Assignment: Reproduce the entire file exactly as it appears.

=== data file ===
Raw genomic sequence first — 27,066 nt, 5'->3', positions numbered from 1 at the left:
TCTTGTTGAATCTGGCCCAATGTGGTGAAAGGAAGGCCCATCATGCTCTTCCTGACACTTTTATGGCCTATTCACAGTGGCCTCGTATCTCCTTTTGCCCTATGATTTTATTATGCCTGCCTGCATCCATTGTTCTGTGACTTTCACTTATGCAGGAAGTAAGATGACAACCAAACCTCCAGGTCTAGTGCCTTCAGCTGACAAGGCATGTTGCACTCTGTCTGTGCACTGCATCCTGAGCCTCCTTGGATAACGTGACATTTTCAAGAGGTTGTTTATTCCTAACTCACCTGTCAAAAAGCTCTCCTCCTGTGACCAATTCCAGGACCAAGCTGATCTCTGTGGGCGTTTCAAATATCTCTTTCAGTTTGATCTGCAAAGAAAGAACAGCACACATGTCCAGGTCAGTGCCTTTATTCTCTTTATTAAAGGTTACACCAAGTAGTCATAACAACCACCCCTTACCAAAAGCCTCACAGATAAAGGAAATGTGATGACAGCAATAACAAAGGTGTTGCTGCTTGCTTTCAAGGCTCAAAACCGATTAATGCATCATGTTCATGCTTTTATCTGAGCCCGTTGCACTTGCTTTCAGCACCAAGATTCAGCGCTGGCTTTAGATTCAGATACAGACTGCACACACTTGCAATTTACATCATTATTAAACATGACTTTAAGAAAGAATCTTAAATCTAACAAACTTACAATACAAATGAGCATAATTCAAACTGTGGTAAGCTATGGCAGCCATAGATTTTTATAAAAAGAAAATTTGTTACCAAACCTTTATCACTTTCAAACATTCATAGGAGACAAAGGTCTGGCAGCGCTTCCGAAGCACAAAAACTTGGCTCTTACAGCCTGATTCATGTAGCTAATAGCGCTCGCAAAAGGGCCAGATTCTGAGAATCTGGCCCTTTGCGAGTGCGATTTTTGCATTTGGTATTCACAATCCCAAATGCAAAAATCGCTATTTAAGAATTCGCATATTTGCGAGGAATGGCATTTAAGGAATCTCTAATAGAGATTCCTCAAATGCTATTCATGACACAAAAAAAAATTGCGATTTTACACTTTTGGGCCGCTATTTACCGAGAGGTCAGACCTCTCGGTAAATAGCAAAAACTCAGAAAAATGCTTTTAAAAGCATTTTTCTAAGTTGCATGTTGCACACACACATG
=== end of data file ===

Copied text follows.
Raw genomic sequence first — 27,066 nt, 5'->3', positions numbered from 1 at the left:
TCTTGTTGAATCTGGCCCAATGTGGTGAAAGGAAGGCCCATCATGCTCTTCCTGACACTTTTATGGCCTATTCACAGTGGCCTCGTATCTCCTTTTGCCCTATGATTTTATTATGCCTGCCTGCATCCATTGTTCTGTGACTTTCACTTATGCAGGAAGTAAGATGACAACCAAACCTCCAGGTCTAGTGCCTTCAGCTGACAAGGCATGTTGCACTCTGTCTGTGCACTGCATCCTGAGCCTCCTTGGATAACGTGACATTTTCAAGAGGTTGTTTATTCCTAACTCACCTGTCAAAAAGCTCTCCTCCTGTGACCAATTCCAGGACCAAGCTGATCTCTGTGGGCGTTTCAAATATCTCTTTCAGTTTGATCTGCAAAGAAAGAACAGCACACATGTCCAGGTCAGTGCCTTTATTCTCTTTATTAAAGGTTACACCAAGTAGTCATAACAACCACCCCTTACCAAAAGCCTCACAGATAAAGGAAATGTGATGACAGCAATAACAAAGGTGTTGCTGCTTGCTTTCAAGGCTCAAAACCGATTAATGCATCATGTTCATGCTTTTATCTGAGCCCGTTGCACTTGCTTTCAGCACCAAGATTCAGCGCTGGCTTTAGATTCAGATACAGACTGCACACACTTGCAATTTACATCATTATTAAACATGACTTTAAGAAAGAATCTTAAATCTAACAAACTTACAATACAAATGAGCATAATTCAAACTGTGGTAAGCTATGGCAGCCATAGATTTTTATAAAAAGAAAATTTGTTACCAAACCTTTATCACTTTCAAACATTCATAGGAGACAAAGGTCTGGCAGCGCTTCCGAAGCACAAAAACTTGGCTCTTACAGCCTGATTCATGTAGCTAATAGCGCTCGCAAAAGGGCCAGATTCTGAGAATCTGGCCCTTTGCGAGTGCGATTTTTGCATTTGGTATTCACAATCCCAAATGCAAAAATCGCTATTTAAGAATTCGCATATTTGCGAGGAATGGCATTTAAGGAATCTCTAATAGAGATTCCTCAAATGCTATTCATGACACAAAAAAAAATTGCGATTTTACACTTTTGGGCCGCTATTTACCGAGAGGTCAGACCTCTCGGTAAATAGCAAAAACTCAGAAAAATGCTTTTAAAAGCATTTTTCTAAGTTGCATGTTGCACACACACATG